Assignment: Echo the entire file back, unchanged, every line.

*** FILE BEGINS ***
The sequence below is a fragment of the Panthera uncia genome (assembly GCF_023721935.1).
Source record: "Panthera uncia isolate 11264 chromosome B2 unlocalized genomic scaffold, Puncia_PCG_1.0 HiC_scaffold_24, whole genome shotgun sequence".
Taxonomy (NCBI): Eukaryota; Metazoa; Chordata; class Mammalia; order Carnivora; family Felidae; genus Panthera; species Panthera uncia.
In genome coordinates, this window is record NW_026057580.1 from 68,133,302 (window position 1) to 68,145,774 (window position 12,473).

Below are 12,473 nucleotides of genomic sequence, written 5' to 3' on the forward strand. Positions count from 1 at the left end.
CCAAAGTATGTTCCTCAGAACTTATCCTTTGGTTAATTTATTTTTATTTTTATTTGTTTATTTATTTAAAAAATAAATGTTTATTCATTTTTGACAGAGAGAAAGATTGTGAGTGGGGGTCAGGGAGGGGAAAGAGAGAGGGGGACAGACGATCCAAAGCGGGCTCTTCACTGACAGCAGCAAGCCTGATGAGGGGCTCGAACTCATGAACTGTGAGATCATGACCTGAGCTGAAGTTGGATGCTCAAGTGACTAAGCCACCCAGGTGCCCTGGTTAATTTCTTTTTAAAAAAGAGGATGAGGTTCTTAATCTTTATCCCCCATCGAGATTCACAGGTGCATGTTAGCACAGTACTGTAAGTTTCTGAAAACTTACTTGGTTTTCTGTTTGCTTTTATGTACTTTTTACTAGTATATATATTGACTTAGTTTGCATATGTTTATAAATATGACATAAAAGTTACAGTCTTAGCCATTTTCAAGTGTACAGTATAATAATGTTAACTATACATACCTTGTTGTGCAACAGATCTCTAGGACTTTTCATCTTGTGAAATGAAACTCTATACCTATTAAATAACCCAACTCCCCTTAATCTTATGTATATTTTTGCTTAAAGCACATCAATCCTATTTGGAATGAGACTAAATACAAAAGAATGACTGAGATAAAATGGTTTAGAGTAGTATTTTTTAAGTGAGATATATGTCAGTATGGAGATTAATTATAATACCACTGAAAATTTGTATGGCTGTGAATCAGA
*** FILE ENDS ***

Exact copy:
The sequence below is a fragment of the Panthera uncia genome (assembly GCF_023721935.1).
Source record: "Panthera uncia isolate 11264 chromosome B2 unlocalized genomic scaffold, Puncia_PCG_1.0 HiC_scaffold_24, whole genome shotgun sequence".
Taxonomy (NCBI): Eukaryota; Metazoa; Chordata; class Mammalia; order Carnivora; family Felidae; genus Panthera; species Panthera uncia.
In genome coordinates, this window is record NW_026057580.1 from 68,133,302 (window position 1) to 68,145,774 (window position 12,473).

Below are 12,473 nucleotides of genomic sequence, written 5' to 3' on the forward strand. Positions count from 1 at the left end.
CCAAAGTATGTTCCTCAGAACTTATCCTTTGGTTAATTTATTTTTATTTTTATTTGTTTATTTATTTAAAAAATAAATGTTTATTCATTTTTGACAGAGAGAAAGATTGTGAGTGGGGGTCAGGGAGGGGAAAGAGAGAGGGGGACAGACGATCCAAAGCGGGCTCTTCACTGACAGCAGCAAGCCTGATGAGGGGCTCGAACTCATGAACTGTGAGATCATGACCTGAGCTGAAGTTGGATGCTCAAGTGACTAAGCCACCCAGGTGCCCTGGTTAATTTCTTTTTAAAAAAGAGGATGAGGTTCTTAATCTTTATCCCCCATCGAGATTCACAGGTGCATGTTAGCACAGTACTGTAAGTTTCTGAAAACTTACTTGGTTTTCTGTTTGCTTTTATGTACTTTTTACTAGTATATATATTGACTTAGTTTGCATATGTTTATAAATATGACATAAAAGTTACAGTCTTAGCCATTTTCAAGTGTACAGTATAATAATGTTAACTATACATACCTTGTTGTGCAACAGATCTCTAGGACTTTTCATCTTGTGAAATGAAACTCTATACCTATTAAATAACCCAACTCCCCTTAATCTTATGTATATTTTTGCTTAAAGCACATCAATCCTATTTGGAATGAGACTAAATACAAAAGAATGACTGAGATAAAATGGTTTAGAGTAGTATTTTTTAAGTGAGATATATGTCAGTATGGAGATTAATTATAATACCACTGAAAATTTGTATGGCTGTGAATCAGA